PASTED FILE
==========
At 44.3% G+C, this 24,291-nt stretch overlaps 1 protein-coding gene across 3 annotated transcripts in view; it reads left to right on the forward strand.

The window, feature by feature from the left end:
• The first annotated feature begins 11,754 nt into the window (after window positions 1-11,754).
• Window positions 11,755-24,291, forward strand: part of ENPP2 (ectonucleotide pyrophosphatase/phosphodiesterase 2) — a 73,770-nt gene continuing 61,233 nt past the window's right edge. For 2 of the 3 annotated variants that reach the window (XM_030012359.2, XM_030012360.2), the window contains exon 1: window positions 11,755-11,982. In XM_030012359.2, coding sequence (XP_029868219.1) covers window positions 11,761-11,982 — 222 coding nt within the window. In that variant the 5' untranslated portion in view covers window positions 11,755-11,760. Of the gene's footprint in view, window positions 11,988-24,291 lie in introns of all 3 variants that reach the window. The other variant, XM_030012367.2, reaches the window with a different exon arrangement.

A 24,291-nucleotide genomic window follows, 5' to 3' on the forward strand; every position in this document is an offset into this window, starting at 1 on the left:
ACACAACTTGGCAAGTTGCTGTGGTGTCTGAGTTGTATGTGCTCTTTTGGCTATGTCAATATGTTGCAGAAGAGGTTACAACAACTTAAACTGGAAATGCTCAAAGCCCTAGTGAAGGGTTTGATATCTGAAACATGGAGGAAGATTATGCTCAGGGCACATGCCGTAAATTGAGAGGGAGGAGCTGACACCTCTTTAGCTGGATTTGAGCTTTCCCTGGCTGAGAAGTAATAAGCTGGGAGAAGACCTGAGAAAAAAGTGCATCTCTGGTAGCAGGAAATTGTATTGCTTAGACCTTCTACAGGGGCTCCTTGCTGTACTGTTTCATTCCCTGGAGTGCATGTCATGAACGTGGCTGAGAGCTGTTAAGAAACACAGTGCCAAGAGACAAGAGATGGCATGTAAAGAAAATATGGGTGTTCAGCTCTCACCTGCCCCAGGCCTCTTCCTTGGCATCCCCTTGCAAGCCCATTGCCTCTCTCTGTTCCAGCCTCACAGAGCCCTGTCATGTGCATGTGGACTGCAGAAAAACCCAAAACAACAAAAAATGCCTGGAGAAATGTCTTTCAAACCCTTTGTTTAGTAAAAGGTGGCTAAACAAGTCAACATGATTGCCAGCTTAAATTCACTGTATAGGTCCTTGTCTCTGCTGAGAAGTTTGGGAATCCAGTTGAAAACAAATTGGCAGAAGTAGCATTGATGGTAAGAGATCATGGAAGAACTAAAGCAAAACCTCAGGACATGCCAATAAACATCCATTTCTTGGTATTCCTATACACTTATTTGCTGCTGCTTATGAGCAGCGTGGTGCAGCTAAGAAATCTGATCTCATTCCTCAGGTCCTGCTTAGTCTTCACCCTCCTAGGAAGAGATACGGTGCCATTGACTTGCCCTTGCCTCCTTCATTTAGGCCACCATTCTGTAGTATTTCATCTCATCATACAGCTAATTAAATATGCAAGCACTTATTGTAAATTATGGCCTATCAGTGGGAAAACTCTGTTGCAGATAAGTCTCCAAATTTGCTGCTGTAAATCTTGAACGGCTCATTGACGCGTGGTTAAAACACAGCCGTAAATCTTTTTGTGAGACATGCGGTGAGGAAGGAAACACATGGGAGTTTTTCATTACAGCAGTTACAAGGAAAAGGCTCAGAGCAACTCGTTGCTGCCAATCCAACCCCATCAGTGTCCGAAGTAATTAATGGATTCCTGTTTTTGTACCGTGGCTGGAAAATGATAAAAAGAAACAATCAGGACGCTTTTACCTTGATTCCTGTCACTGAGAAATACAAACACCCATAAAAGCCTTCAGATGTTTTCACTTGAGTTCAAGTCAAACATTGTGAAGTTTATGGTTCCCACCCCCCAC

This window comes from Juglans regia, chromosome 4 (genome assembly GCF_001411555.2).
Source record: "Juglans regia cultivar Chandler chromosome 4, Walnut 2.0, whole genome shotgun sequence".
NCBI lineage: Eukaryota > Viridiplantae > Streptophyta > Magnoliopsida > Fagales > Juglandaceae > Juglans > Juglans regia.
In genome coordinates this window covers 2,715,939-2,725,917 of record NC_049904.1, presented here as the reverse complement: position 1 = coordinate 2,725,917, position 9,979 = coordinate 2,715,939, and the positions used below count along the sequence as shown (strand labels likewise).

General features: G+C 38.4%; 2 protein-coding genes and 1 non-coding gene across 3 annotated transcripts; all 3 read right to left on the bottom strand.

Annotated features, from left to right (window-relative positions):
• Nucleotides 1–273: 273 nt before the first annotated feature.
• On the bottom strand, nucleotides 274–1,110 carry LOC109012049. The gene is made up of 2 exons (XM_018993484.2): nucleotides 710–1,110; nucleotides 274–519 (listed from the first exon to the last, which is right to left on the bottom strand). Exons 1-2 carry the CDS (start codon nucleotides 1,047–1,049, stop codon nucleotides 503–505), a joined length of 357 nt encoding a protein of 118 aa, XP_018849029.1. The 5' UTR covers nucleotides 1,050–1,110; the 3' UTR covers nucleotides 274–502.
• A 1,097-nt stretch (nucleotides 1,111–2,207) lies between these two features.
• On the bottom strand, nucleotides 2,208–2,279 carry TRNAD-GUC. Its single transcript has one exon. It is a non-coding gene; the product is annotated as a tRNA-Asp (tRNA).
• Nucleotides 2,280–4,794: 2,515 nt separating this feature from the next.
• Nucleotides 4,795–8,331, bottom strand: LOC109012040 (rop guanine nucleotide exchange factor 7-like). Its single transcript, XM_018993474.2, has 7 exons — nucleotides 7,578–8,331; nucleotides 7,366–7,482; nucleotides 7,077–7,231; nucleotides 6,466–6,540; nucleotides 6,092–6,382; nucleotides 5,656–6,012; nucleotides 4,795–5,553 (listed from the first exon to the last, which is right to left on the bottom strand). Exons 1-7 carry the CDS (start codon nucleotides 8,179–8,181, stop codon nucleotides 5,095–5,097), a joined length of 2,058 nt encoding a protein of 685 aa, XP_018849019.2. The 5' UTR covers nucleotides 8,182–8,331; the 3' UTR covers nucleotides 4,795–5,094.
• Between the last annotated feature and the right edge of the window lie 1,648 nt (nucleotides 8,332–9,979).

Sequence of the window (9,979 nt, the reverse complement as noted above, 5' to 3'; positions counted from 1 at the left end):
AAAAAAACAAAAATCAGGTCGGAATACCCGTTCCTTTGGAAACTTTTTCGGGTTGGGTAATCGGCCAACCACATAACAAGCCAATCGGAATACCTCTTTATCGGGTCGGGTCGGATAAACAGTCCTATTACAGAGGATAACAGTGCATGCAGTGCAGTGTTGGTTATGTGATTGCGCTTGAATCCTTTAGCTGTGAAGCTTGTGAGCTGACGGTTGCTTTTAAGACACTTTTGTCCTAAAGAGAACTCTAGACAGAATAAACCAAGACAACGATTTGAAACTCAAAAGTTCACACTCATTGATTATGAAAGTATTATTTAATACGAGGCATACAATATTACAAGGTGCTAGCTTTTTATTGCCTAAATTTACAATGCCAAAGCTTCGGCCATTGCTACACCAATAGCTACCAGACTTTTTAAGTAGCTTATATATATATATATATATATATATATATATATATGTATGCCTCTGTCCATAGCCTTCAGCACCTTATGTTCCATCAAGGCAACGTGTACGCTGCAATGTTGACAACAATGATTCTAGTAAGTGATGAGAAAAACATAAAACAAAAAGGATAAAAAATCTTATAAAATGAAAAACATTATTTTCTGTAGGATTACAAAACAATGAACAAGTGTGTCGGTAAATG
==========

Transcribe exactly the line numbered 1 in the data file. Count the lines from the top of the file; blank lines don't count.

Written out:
At 44.3% G+C, this 24,291-nt stretch overlaps 1 protein-coding gene across 3 annotated transcripts in view; it reads left to right on the forward strand.